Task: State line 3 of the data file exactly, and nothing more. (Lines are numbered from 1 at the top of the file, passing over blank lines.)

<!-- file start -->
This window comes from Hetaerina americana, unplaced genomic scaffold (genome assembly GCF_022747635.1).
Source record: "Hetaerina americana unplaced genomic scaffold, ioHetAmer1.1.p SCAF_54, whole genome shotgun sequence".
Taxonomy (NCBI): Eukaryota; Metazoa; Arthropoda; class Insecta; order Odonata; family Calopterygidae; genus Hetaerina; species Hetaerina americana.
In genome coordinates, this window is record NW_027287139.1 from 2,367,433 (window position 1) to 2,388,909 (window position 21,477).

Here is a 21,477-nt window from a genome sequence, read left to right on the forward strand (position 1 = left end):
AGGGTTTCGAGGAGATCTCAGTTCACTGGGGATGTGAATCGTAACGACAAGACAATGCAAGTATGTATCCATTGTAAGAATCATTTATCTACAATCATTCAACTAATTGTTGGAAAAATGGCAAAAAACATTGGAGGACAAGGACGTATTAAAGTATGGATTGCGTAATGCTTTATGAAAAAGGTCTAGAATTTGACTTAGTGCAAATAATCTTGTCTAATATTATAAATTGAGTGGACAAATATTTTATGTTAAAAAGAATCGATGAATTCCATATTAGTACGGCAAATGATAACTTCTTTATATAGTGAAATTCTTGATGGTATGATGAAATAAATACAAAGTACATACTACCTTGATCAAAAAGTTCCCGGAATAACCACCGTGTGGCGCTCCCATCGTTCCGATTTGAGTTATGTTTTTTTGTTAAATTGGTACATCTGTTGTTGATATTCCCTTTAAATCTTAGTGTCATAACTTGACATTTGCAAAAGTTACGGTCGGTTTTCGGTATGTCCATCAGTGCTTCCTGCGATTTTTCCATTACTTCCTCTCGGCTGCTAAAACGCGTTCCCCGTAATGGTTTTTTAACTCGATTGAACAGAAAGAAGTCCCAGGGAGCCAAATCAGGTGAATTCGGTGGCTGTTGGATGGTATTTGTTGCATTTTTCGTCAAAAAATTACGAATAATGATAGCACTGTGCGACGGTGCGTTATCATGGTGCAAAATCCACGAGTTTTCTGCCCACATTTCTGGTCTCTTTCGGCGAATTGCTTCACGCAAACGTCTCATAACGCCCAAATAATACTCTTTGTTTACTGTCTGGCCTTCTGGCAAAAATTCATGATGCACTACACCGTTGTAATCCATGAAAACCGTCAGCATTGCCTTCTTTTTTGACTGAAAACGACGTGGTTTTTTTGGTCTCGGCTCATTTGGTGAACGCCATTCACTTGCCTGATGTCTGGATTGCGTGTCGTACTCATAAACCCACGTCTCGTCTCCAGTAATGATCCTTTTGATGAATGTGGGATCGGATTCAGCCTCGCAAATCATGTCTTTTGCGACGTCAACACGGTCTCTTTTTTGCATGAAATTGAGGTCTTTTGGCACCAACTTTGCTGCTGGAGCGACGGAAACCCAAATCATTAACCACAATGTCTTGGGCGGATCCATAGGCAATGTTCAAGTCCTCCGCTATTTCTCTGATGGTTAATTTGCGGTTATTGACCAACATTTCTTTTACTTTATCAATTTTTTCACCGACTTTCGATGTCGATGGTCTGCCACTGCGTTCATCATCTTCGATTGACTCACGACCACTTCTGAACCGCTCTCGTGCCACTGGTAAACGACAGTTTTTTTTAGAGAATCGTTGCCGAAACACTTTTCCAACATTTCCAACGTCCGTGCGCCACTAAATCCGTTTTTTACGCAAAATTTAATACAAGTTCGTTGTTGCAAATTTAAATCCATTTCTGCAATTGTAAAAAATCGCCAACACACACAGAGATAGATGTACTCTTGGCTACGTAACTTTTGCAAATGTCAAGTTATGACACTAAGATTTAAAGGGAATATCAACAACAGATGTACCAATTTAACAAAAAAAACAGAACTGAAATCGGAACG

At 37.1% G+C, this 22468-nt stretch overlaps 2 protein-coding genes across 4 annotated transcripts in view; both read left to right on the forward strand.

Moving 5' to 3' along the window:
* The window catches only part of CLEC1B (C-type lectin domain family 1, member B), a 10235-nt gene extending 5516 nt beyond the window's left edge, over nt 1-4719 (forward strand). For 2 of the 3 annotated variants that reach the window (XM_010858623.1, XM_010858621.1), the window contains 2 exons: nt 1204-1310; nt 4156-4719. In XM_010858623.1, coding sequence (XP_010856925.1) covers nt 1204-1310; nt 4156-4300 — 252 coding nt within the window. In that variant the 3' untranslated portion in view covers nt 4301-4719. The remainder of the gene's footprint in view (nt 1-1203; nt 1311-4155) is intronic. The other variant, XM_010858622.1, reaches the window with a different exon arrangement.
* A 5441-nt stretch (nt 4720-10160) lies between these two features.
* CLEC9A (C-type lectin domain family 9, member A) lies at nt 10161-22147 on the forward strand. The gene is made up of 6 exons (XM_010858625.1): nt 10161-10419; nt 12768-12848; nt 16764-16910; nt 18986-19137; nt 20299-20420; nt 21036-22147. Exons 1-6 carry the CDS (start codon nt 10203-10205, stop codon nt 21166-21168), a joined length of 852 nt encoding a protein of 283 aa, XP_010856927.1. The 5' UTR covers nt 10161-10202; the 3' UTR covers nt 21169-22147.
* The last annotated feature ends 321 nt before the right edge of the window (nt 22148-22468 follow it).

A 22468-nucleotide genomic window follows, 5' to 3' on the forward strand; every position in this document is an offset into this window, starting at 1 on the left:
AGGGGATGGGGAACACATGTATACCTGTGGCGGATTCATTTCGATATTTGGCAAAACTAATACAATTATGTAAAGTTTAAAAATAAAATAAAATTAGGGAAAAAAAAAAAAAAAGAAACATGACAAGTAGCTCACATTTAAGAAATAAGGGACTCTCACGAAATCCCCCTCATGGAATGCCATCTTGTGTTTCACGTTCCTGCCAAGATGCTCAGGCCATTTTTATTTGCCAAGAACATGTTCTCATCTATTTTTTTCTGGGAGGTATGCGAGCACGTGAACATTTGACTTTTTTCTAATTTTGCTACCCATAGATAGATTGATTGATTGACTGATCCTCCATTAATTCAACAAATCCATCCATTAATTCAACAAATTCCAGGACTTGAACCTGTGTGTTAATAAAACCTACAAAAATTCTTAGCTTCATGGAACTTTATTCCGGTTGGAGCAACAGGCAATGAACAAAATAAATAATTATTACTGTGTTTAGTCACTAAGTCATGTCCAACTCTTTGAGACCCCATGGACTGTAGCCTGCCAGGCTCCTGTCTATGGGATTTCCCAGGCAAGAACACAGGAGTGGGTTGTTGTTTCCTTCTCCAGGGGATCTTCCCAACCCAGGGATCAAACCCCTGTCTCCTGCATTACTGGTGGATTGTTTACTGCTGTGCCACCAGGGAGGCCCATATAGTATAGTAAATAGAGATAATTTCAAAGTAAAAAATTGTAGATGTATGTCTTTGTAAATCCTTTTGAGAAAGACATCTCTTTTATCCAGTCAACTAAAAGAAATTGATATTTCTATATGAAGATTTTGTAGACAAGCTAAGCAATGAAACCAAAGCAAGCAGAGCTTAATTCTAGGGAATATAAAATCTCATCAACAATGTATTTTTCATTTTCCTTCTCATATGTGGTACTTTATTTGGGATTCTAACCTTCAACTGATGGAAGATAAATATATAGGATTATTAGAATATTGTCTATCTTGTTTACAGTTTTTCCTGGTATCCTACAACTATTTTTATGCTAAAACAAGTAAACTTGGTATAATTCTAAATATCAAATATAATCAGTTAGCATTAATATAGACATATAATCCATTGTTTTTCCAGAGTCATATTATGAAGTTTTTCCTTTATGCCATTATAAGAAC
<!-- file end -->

Taxonomy (NCBI): Eukaryota; Metazoa; Arthropoda; class Insecta; order Odonata; family Calopterygidae; genus Hetaerina; species Hetaerina americana.